Upavistha Konasana: Wide-Seated Forward Bend Pose
A great foundation for many seated poses, Upavistha Konasana (oo-pah-VEESH-tah cone-AHS-anna), or Wide-Seated Forward Bend pose, is also a great stretch on its own. A soothing way to stretch your hamstrings and groins, this seated pose will also strengthen the supporting muscles of your spine, improving your posture and promoting ease and comfort in your body.
Philosophy + Origin
Wide-Seated Forward Bend pose offers two very different experiences for most people. First, there’s the group of students who love the pose, who can stay in it completely relaxed with minimal effort. Then, of course, there’s the second group, who are immediately confronted with discomfort, irritation, and loads of negative self-talk and disbelief. In either camp, the experience of the posture is meant to be educational and, yes, transformational. Staying present in the pose, working with the breath to adjust the body and mind, is where the practice of yoga really comes into play.
- Use a rolled blanket or bolster under your knees for extra support or if you are unable to straighten your legs completely while seated.
- Place a folded blanket under your sit bones to help encourage your pelvis to tip forward and to prevent rounding in your spine.
- Place a bolster in front of you in between your legs to rest on to lessen the intensity or to practice a more restorative version of the pose.
- Use a strap around the soles of your feet to deepen the stretch while maintaining length in your spine.
- Sit against a wall to support your spine.
CONTRAINDICATIONS AND CAUTIONS:
- Low back pain
- Sacroiliac pain
Rather than thinking of “bending” forward in this pose, as the name suggests, shift your mindset and focus on lengthening forward instead. Maintaining a neutral spine, and not allowing it to round too much especially in the lower spine, will help prevent discomfort and pain while practicing Upavistha Konasana. The length of your spine is always more important than the depth of this posture.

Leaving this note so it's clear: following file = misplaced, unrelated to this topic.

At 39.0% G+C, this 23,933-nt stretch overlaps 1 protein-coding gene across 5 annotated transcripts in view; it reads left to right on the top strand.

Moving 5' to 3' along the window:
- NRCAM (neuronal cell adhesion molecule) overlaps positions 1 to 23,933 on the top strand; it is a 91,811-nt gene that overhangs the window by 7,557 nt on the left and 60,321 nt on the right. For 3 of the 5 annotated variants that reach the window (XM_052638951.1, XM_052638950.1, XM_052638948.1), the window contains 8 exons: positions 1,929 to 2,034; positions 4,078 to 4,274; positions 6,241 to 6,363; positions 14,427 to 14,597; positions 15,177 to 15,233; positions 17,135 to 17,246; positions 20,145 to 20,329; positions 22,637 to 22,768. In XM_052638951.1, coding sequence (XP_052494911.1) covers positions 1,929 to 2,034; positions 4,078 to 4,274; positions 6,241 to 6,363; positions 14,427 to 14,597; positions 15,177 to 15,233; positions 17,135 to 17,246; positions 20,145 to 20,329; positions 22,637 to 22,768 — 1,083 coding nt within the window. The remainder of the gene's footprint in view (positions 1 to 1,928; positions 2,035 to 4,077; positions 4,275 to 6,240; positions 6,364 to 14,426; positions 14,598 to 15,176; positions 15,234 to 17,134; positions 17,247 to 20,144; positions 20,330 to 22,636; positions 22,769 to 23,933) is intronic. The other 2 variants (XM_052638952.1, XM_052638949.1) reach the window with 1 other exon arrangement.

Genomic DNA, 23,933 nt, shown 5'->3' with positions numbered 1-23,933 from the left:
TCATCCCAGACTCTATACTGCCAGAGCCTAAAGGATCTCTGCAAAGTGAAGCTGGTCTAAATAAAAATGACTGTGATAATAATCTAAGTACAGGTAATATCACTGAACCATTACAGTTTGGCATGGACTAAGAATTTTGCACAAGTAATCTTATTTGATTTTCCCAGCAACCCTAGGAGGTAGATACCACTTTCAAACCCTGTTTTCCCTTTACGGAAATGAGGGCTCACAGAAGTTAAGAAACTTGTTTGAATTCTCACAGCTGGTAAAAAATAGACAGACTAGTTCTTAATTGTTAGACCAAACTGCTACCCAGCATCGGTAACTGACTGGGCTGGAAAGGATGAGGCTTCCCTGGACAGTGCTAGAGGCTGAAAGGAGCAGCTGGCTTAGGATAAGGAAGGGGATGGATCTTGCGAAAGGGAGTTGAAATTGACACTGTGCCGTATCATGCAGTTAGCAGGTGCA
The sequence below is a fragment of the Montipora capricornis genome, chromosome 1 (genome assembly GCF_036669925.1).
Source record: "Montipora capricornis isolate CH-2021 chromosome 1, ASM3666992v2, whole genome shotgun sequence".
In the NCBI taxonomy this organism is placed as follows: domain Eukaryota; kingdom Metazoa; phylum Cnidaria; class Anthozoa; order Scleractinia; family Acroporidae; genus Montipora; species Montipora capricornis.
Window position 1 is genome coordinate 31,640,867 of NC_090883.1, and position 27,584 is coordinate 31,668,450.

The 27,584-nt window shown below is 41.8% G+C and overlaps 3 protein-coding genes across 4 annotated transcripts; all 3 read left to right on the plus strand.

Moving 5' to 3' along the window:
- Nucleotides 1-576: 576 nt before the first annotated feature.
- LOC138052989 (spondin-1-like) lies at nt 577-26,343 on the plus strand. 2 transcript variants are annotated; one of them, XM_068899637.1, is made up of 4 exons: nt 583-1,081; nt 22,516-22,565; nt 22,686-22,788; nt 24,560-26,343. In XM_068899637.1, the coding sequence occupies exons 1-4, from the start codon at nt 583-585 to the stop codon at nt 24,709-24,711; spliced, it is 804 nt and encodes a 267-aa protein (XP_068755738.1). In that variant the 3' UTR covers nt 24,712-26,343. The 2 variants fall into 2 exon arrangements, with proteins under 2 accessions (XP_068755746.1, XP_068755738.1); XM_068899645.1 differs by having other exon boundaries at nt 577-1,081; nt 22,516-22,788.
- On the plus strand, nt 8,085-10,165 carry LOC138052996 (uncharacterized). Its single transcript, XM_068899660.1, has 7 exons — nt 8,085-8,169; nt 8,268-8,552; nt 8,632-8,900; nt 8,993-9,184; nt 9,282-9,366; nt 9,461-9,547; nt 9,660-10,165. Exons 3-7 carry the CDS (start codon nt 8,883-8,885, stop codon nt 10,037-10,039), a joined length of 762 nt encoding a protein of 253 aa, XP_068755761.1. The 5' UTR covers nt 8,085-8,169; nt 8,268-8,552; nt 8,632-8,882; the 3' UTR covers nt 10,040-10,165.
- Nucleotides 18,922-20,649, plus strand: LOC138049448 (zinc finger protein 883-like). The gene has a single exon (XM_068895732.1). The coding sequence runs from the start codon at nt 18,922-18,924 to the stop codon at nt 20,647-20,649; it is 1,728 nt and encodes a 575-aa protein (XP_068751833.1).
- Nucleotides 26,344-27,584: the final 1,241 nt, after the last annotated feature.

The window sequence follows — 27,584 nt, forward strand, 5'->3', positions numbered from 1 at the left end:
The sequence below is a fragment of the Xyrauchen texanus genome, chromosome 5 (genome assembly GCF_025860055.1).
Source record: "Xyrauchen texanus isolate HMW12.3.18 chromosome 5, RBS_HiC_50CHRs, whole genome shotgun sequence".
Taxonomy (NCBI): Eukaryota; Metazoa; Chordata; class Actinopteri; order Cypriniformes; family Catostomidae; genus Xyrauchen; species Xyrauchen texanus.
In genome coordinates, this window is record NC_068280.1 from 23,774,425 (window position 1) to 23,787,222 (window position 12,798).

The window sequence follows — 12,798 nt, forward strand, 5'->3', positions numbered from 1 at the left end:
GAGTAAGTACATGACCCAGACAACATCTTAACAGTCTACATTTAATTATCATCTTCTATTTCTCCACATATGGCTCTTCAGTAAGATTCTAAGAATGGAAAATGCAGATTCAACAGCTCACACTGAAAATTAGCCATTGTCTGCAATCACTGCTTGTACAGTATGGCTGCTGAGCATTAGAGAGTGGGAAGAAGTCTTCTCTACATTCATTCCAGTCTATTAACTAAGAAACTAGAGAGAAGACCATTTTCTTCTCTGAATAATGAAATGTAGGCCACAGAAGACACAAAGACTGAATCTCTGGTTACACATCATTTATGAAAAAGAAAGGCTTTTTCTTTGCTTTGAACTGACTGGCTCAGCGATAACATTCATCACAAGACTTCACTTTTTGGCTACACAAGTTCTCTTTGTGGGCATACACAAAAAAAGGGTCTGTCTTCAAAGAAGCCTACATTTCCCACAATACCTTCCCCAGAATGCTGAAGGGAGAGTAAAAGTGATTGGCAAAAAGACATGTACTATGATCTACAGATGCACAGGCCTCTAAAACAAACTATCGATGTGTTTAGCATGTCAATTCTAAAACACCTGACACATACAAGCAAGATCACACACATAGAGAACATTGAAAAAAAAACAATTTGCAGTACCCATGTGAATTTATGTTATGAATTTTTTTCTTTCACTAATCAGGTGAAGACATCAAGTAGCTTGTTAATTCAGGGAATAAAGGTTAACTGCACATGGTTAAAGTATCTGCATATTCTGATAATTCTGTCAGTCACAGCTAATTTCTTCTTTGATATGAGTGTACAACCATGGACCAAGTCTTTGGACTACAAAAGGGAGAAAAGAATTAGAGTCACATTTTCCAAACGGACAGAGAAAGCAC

- Begin by sitting in Staff pose on the floor. Extend your legs out and away from each other so they make a 90-degree angle. Place your hands palms facing down on the floor directly in front of your pelvis, and slide yourself forward a few inches to widen your legs a bit more. If your back already rounds while seated on the floor, use a folded blanket (or blankets) under your sit bones until you can sit comfortably.
- Rotate your inner thighs up toward the ceiling so your kneecaps face straight up. Extend out through your heels.
- As you press your thigh bones into the ground, start to bring your hands forward. As you move forward, keep your front torso long and your spine neutral. Bring your hands as far forward as you can while maintaining the length between your pubic bone and your navel.
- Use each exhale to increase the intensity of the forward bend. When you’ve arrived at your maximum depth, stay and hold the pose with long breaths for 60 seconds or several minutes. Use an inhale to bring your torso up when you’re ready to release.
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- Baddha Konasana
- Prasarita Padottanasana
- Supta Baddha Konasana
- Supta Padangusthasana
- Siddhasana or Sukhasana
- Upavistha = seated
- Kona = angle
- Asana = pose
- Detoxifies kidneys
- Stretches the groin, adductor muscles, and hamstrings
- Strengthens the muscles along the spine
- Improves posture
- Eases arthritis discomfort
- Reduces sciatica pain
- Promotes mind-body awareness
- Encourages surrender
Reciting this simple mantra invokes peace and helps you surrender, letting go of excess or limiting thoughts. To practice, recite “Om Shanti Shanti Shanti.”
A soothing gesture that invokes deep contemplation and self awareness, to practice dhyana mudra, place your hands on your lap with your left hand under your right, palms facing up. Bring the tips of the thumbs together to touch.
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